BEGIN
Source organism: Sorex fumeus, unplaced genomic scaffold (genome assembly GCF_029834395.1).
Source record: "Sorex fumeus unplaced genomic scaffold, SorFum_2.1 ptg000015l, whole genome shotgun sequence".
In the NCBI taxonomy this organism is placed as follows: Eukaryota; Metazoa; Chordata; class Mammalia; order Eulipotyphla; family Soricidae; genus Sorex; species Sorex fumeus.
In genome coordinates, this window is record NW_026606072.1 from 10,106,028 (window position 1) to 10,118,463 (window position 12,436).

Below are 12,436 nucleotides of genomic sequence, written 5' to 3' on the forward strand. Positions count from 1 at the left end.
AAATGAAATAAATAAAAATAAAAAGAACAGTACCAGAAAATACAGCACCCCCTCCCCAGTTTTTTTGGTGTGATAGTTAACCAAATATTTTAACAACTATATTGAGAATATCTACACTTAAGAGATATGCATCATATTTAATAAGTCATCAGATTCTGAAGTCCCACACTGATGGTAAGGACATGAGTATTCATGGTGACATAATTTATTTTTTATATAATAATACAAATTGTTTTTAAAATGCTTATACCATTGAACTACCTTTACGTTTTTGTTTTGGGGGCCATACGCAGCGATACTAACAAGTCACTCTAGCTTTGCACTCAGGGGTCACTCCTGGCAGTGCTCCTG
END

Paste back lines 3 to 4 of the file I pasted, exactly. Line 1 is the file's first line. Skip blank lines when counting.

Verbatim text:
In the NCBI taxonomy this organism is placed as follows: Eukaryota; Metazoa; Chordata; class Mammalia; order Eulipotyphla; family Soricidae; genus Sorex; species Sorex fumeus.
In genome coordinates, this window is record NW_026606072.1 from 10,106,028 (window position 1) to 10,118,463 (window position 12,436).